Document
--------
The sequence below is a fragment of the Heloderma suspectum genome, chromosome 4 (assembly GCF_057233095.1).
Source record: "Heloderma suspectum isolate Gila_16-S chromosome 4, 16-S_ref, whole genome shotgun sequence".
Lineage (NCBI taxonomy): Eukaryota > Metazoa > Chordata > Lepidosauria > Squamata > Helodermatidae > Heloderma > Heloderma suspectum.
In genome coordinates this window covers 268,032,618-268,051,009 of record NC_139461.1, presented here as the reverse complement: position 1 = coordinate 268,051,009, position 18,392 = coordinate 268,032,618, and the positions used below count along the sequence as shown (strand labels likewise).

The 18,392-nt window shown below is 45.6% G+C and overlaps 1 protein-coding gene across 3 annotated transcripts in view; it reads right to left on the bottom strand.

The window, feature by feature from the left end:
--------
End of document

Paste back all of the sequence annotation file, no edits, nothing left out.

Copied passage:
The sequence below is a fragment of the Heloderma suspectum genome, chromosome 4 (assembly GCF_057233095.1).
Source record: "Heloderma suspectum isolate Gila_16-S chromosome 4, 16-S_ref, whole genome shotgun sequence".
Lineage (NCBI taxonomy): Eukaryota > Metazoa > Chordata > Lepidosauria > Squamata > Helodermatidae > Heloderma > Heloderma suspectum.
In genome coordinates this window covers 268,032,618-268,051,009 of record NC_139461.1, presented here as the reverse complement: position 1 = coordinate 268,051,009, position 18,392 = coordinate 268,032,618, and the positions used below count along the sequence as shown (strand labels likewise).

The 18,392-nt window shown below is 45.6% G+C and overlaps 1 protein-coding gene across 3 annotated transcripts in view; it reads right to left on the bottom strand.

The window, feature by feature from the left end: